‘Bee’ kind this year by planting a pollinator garden
A bee hovers above a flower in Veterans Square. – Era file photo
Honey bees are the essential workers of nature, ensuring that crops are pollinated, not to mention providing humans with sweet, delicious honey.
The United States Department of Agriculture estimates that pollinators, such as bees and butterflies, help pollinate roughly 75 percent of the world’s flowering plants. Additionally, they pollinate around 35 percent of the world’s food crops, including fruits and vegetables. To make a long story short, without honey bees and other pollinators, our food supply would be in great peril.
Honey bees and other pollinators are in danger due to a variety of factors, including pesticides, drought, habitat destruction, nutrition deficit, air pollution, global warming and more, according to Greenpeace.org. There are ways people can help though — one way is by planting a pollinator-friendly garden to ensure they have sufficient pollen and nectar.
Penn State Extension provides a plethora of knowledge on planting such gardens, such as the following:
-Choose plants native to the region; natives will flourish without pesticides and fertilizers, which can be harmful to bees.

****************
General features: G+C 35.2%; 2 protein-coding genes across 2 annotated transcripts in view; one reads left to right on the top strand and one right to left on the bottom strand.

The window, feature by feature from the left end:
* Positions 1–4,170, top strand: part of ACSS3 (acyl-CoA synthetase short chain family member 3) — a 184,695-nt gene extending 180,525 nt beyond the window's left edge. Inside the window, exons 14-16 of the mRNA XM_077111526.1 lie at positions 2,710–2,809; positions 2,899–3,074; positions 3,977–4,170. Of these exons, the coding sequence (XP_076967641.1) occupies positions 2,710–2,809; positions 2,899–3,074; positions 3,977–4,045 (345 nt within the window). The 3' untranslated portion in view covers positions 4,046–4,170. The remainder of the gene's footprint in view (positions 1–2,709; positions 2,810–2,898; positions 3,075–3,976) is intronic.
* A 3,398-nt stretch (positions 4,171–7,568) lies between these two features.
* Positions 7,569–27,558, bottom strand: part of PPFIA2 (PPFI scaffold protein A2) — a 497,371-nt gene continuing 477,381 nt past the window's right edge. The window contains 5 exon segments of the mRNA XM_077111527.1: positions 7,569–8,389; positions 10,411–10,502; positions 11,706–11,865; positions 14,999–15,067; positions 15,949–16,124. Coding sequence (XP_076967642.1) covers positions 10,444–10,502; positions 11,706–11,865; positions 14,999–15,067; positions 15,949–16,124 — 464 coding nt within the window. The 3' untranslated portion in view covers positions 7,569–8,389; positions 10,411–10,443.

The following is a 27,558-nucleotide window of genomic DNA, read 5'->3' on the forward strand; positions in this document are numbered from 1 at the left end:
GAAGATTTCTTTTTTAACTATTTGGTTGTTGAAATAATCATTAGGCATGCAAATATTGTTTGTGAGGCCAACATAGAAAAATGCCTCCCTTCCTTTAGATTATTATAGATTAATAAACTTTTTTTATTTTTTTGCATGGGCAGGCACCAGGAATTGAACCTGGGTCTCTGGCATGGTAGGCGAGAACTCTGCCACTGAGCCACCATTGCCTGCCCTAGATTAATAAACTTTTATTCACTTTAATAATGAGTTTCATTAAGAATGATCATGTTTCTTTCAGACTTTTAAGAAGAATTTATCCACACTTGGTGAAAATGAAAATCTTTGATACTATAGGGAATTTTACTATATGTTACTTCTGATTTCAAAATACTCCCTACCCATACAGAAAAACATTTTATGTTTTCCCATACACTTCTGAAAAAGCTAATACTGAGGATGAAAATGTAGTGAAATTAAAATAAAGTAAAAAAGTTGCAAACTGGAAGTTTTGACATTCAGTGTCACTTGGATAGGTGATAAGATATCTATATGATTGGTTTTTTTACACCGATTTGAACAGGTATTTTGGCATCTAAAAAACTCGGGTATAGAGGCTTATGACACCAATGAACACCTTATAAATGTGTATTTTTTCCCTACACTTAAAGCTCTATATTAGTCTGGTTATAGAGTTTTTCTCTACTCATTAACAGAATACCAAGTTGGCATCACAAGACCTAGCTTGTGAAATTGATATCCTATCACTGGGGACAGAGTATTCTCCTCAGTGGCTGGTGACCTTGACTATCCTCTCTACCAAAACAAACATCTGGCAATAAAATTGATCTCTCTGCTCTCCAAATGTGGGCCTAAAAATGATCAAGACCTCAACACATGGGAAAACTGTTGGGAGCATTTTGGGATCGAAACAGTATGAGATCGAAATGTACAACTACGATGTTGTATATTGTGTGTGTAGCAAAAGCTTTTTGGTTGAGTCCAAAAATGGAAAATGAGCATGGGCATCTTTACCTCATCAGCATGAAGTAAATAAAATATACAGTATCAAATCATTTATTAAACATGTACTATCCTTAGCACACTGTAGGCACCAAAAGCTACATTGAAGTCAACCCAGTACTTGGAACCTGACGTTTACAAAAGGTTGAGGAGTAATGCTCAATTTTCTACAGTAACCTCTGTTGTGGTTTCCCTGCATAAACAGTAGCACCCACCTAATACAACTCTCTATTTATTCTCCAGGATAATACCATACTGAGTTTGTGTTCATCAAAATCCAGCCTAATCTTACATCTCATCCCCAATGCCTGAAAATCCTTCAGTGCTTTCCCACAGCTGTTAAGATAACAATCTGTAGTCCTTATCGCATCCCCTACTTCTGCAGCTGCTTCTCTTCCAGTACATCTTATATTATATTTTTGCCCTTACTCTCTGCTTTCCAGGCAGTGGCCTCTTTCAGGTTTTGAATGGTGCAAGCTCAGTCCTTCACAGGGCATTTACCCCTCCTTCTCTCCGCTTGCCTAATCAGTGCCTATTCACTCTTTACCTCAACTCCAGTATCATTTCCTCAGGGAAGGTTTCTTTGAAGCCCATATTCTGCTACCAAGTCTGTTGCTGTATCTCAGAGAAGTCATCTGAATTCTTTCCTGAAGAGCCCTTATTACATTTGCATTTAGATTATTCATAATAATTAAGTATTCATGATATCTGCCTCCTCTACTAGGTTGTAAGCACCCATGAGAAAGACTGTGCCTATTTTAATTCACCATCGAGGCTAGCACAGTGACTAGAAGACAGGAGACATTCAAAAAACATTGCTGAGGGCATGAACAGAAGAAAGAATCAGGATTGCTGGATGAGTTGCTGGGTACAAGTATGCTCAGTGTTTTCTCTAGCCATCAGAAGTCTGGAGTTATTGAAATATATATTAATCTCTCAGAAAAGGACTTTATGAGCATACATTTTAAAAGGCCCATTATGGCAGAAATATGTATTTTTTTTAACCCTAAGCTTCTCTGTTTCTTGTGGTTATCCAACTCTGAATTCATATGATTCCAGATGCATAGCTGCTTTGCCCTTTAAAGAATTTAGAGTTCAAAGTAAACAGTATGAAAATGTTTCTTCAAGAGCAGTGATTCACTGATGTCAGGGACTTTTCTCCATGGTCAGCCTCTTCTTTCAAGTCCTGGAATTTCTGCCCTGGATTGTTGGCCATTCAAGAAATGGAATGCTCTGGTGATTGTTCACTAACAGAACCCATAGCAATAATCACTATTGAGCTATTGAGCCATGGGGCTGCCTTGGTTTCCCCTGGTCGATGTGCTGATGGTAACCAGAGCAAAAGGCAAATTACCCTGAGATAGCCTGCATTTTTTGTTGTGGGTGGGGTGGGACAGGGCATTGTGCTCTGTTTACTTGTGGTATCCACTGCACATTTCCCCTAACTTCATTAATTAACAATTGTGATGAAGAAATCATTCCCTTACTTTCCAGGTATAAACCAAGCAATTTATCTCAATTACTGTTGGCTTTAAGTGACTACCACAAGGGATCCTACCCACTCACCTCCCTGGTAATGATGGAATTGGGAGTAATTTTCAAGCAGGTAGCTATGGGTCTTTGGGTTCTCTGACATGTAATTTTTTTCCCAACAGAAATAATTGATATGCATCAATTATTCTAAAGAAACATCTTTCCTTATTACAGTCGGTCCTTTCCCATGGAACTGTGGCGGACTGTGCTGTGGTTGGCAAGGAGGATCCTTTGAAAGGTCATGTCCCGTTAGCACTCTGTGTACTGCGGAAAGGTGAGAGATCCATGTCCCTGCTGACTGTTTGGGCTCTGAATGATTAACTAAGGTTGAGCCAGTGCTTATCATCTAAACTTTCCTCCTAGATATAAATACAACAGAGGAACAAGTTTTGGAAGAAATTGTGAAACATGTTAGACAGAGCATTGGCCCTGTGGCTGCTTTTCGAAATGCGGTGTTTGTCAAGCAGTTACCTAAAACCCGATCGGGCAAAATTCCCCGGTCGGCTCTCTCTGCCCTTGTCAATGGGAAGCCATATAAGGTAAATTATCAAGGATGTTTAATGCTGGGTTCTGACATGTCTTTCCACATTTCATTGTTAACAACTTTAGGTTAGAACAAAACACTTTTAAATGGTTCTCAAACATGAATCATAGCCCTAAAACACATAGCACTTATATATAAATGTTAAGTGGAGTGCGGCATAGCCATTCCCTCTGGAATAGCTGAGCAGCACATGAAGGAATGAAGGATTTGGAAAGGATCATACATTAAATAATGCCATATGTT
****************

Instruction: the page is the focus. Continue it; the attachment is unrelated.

-Due to the diversity of pollinator types, choose nectar-rich and pollen-rich flowers with a range of shapes, size and colors. ‘Generalist’ pollinators can utilize a wide variety of flowers, whereas ‘specialists’ need a specific diet and may only be able to feed from one or two types of plants. To attract the most diversity of pollinators, choose plants such as Joe Pyes, goldenrods and milkweeds.
-Avoid modern hybrids, as many have been manipulated for larger blooms/greater color and have lost their ability to produce nectar and pollen. Additionally, during the breeding process, some flowers may become so complex that pollinators can’t locate the nectar.
-Have several different plants in bloom from early spring through late fall. Some pollinators may appear in the spring, while others don’t appear until mid-summer. Overlapping bloom times will ensure pollinators always have something nutritious.
-Plant in drifts. When purchasing plants, try to get at least three or more of one kind and plant them near one another; pollinators are more likely to find them this way.
-Avoid landscape fabric and mulch. Instead, plants of varying heights planted close together will form a weed barrier much stronger than a bed of mulch.
-Save perennial garden cleanup for spring, as pollinators overwinter in different life stages. Some may attach to plants or overwinter in leaf litter, while others may overwinter in hollow stems. To protect overwintering pollinators, don’t cut down perennial gardens until early April, keeping beds of leaves intact through the winter.
As many plants sold at garden centers come from Europe and Asia, one may need to do some searching to purchase native host plants for butterflies. For help, call the Master Gardeners at 814-887-5613 or go to the Pennsylvania Native Plant Society website at http://www.panativeplantsociety.org/ for a resource list.